Baltimore Sheriff Sam Cogen endorsed Sheila Dixon for mayor, saying the administration of Mayor Brandon Scott has been “dysfunctional” and difficult to work with.

Cogen’s endorsement means the city’s two elected law enforcement officials are backing Dixon, following Baltimore State’s Attorney Ivan Bates’ endorsement earlier this month.

In an interview, Cogen laid out a series of examples in which he said the city has blocked his efforts or created problems.

“I’m trying to navigate a system where no one’s responsive. I can’t get anyone [in City Hall] to make any decisions,” Cogen, a Democrat elected in 2022, said. “And the decisions they’re making seem counterintuitive, and impact the way I can recruit and retain people.”

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Cogen also said a judge’s clerk was recently robbed near the courthouses, businesses surrounding the courthouses have closed up, and said the courthouses themselves , which are maintained by the city, are dirtier than ever.

Cogen was misrepresenting issues that have been discussed between City Hall and his office, Scott’s office said, and even suggested Cogen was asking them to break the law.

“Mayor Scott has said repeatedly that public safety is too important to play politics with ...,” the mayor’s office said in a statement. “Mayor Scott will always do the right thing the right way, in accordance with the law, no matter how frustrating that is for Sheriff Cogen.”

One of Scott’s key accomplishments has been a historic decline in homicides, but the Dixon campaign — joined by Cogen and Bates — has sought to undermine that progress, saying crime remains too high and that quality of life crimes are going unaddressed.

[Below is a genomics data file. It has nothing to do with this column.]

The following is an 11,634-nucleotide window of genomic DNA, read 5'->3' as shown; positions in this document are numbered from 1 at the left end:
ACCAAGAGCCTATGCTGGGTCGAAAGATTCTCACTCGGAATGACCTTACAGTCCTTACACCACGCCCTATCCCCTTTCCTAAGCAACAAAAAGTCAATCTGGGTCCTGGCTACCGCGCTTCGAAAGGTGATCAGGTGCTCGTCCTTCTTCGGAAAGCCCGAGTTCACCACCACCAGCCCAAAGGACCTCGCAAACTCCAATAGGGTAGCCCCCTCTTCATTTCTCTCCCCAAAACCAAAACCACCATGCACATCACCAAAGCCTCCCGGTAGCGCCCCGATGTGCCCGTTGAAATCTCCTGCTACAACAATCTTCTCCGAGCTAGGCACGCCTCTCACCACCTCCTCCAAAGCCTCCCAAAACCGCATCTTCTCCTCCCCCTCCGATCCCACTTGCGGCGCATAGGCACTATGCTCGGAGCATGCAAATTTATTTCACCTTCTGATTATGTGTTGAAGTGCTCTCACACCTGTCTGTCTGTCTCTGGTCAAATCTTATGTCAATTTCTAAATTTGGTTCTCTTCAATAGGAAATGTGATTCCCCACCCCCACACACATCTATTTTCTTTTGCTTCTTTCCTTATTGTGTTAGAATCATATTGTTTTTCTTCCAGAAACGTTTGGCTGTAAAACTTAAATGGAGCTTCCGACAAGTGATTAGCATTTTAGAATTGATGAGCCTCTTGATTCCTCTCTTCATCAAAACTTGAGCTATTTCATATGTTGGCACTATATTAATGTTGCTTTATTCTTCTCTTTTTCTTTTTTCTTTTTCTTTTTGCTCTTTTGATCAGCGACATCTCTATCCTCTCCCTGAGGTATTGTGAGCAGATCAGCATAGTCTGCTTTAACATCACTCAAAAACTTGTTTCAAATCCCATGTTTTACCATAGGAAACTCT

“We deserve more in this city than to focus on the murder rate,” Cogen said.

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Traditionally responsible for courthouse security and evictions, Cogen has sought to get his agency more involved in police responsibilities such as event security and street enforcement. But doing so, he said, has underscored the yawning pay disparity between his office and the Police Department.

He said he identified an unused $1.2 million sitting in his budget that he wants to pass along to his staff. But he needs city approval, which Scott denied in January, three months after Cogen had made multiple requests.

Scott wrote that he had to take into account the city’s structural budget deficit as well as how a salary adjustment might impact negotiations with the city police union. He also cited a recently negotiated, three-year contract with the deputies union, which Cogen had asked the Scott administration not to ratify prior to him taking office.

On Monday, the mayor’s office said the money isn’t available in the first place and is being used to pay for overtime.

“The Sheriff’s Office is trending over budget and is projected to end FY24 with a deficit,” they said.

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But the sheriff’s office said that wasn’t the case at the time he asked for it, and Cogen chafed at having to ask Scott for such permission.

“He’s not supposed to tell me how I spend my money and my budget,” Cogen said, saying he is an elected official and suggesting the city’s oversight was “unconstitutional.”

After not getting an initial response from the city, Cogen in November directed his deputies to take advantage of a clause in their current contract that says they get extra pay when their work constitutes “crime suppression,” which he said he ran by the Attorney General’s Office first.

The city claimed Cogen was using the pay code “in a way not envisioned” and that they shut it down “pending review of payroll payments made under this code.”

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Cogen cited other examples that he said show poor coordination by the city.

Justin Fenton is an investigative reporter for the Baltimore Banner. He previously spent 17 years at the Baltimore Sun, covering the criminal justice system. His book, "We Own This City: A True Story of Crime, Cops and Corruption," was released by Random House in 2021 and became an HBO miniseries.

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